September 2021
Volume 21, Issue 9
Open Access
Vision Sciences Society Annual Meeting Abstract  |   September 2021
Revealing the Relative Contributions of Conceptual and Perceptual Information to Visual Memorability
Author Affiliations
  • Max Kramer
    University of Chicago
  • Martin Hebart
    Max Planck Institute of Human Cognitive and Brain Sciences
  • Chris Baker
    National Institute of Mental Health
  • Wilma Bainbridge
    University of Chicago
Journal of Vision September 2021, Vol.21, 2048. doi:
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      Max Kramer, Martin Hebart, Chris Baker, Wilma Bainbridge; Revealing the Relative Contributions of Conceptual and Perceptual Information to Visual Memorability. Journal of Vision 2021;21(9):2048.

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      © ARVO (1962-2015); The Authors (2016-present)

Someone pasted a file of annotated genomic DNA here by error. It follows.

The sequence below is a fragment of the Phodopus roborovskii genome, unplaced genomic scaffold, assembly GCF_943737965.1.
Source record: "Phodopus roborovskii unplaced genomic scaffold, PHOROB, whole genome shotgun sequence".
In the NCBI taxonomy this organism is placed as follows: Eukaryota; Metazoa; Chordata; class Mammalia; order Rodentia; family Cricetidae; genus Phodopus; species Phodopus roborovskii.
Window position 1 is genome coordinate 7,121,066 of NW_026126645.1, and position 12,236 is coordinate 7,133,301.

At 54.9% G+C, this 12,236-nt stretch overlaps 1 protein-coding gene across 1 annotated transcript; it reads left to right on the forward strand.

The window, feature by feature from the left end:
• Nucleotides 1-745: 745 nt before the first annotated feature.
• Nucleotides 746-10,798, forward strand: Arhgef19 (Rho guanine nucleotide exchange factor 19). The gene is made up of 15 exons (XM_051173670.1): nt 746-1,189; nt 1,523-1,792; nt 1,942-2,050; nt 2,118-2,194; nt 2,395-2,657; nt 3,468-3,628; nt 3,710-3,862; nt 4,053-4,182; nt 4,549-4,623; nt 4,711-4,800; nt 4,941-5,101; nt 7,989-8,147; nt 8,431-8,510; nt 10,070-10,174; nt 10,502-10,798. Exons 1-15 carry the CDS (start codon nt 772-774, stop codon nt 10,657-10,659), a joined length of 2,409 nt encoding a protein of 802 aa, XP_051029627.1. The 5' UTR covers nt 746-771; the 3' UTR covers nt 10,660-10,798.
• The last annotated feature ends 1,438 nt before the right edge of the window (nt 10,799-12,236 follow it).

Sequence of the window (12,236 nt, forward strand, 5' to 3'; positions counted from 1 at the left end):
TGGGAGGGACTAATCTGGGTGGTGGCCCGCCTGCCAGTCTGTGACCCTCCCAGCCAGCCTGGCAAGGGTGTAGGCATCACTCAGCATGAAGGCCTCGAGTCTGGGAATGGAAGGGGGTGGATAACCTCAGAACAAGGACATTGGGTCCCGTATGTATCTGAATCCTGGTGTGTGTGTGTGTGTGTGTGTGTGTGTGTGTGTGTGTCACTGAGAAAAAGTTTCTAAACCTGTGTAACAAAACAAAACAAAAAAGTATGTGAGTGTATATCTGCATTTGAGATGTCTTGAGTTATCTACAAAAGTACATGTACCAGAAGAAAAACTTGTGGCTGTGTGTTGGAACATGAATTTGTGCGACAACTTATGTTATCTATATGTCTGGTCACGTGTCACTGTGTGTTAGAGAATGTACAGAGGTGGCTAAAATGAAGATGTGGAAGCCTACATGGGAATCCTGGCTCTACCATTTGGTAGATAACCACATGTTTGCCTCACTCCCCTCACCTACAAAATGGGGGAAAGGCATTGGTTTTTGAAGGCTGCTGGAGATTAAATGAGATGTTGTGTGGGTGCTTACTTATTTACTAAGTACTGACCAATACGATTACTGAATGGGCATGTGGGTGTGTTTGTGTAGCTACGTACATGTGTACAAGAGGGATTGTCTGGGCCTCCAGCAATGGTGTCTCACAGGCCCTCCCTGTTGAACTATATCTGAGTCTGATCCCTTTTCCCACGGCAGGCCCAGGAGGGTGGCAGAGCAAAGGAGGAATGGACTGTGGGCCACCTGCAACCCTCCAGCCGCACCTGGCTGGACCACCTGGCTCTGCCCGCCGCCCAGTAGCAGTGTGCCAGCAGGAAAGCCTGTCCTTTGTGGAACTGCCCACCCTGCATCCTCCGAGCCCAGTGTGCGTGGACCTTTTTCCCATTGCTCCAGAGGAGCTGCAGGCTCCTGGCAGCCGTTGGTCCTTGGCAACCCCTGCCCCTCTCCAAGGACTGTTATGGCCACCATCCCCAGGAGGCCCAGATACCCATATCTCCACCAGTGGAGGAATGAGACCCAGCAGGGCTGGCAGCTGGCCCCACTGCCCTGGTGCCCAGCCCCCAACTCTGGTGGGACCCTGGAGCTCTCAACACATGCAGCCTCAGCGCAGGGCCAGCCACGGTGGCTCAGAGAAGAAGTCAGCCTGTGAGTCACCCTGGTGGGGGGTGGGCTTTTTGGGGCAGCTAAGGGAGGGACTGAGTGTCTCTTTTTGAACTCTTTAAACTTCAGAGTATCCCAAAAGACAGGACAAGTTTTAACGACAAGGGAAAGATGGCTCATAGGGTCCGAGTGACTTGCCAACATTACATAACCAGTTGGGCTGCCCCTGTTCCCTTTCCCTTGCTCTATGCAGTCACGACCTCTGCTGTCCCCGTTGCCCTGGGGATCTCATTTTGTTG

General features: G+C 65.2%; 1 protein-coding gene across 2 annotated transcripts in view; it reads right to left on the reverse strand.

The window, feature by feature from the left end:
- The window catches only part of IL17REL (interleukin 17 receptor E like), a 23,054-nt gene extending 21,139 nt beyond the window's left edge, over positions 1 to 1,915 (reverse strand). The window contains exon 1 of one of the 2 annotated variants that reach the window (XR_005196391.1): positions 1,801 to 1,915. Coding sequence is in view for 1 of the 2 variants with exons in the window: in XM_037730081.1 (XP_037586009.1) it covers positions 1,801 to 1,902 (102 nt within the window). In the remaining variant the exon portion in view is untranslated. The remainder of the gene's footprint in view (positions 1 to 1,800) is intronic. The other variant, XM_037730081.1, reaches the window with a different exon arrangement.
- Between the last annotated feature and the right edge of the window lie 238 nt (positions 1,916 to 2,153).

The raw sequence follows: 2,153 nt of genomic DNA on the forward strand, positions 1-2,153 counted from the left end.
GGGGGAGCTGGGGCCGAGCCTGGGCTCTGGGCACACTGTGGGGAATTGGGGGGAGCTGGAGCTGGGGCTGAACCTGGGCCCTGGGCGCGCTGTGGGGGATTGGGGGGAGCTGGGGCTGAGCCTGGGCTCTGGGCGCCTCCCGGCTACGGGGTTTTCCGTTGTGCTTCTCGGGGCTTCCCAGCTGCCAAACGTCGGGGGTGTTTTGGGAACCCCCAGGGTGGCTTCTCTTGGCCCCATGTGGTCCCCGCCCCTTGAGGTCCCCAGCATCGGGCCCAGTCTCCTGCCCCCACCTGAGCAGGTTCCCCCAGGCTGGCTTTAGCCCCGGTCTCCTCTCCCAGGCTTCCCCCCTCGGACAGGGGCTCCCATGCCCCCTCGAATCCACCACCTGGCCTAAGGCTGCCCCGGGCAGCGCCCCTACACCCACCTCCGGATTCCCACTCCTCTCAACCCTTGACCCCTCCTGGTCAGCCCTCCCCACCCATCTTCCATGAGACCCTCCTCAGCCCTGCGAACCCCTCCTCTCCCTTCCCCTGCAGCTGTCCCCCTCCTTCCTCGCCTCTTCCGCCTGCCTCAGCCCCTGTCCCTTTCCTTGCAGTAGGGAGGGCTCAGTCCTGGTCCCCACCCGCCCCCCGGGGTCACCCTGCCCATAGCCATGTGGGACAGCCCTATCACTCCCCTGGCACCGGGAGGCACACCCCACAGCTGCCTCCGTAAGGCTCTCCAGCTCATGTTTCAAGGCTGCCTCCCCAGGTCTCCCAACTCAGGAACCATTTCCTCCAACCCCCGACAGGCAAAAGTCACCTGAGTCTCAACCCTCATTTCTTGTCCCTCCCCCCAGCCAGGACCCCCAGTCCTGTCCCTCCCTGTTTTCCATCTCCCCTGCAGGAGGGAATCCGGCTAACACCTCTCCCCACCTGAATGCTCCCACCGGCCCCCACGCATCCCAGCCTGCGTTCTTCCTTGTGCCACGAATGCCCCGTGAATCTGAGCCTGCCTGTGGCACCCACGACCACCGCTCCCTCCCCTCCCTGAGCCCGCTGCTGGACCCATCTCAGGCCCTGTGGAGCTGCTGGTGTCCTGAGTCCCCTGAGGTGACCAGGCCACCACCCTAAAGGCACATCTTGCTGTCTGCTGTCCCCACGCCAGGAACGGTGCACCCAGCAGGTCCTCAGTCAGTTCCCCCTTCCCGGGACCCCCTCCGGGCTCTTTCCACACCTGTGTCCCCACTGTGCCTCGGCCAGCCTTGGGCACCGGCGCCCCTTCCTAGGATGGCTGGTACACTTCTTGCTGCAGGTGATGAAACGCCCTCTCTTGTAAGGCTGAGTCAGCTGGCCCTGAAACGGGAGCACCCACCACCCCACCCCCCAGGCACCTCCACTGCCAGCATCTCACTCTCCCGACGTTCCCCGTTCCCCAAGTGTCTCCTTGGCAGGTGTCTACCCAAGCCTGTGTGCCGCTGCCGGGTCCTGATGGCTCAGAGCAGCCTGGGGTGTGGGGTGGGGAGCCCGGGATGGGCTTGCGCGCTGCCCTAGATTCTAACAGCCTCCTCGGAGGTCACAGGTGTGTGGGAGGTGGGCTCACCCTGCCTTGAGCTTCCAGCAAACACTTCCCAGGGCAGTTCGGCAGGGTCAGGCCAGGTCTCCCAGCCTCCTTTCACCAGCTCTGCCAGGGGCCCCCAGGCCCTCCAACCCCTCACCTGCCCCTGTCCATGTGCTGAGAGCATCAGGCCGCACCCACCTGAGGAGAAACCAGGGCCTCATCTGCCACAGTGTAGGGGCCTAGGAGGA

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Visual Memorability has been shown to be an intrinsic property of images, yet it remains unclear what combination of image properties fully define visual memorability. We tested memory performance on the THINGS database (Hebart et al, 2019), a database of 26,107 images from 1854 different object categories, quantified by embeddings in a 49-dimensional space reflecting perceptual and conceptual components underlying human similarity judgments. We used these embeddings to examine image memorability in the context of this high dimensional object space. We carried out a continuous recognition task on 13,496 AMT participants, providing us with memorability scores for all images in the THINGS database. We observed significant consistency across participants’ memory performance, allowing us to use memorability as an intrinsic attribute for each image. Our findings identified no significant correlation between memorability and ratings of typicality, suggesting that different images were memorable for different reasons. Correlations between the 49 dimensions and the memorability scores revealed that some dimensions (e.g. animal-relatedness) are more strongly associated with memorability than others (e.g. hardness). We capitalized on the nature of the dimensions as either perceptual or conceptual by focusing on relative contributions of perceptual and conceptual information to memorability. Using ratings of the dimensions along a scale from purely conceptual to purely perceptual, we analyzed the differences in correlation with memorability, variance in corrected recognition (hit rate – false alarm rate), and differences in raw embedding values between perceptual and conceptual dimensions. Our results indicated a stronger correlation with memorability for conceptual information than perceptual, where conceptual dimensions captured 31.72% of variance while perceptual dimensions only captured 6.07%. These results may indicate a greater contribution of conceptual information to the memorability of an image, suggesting a target for further study of the structure of visual memorability.


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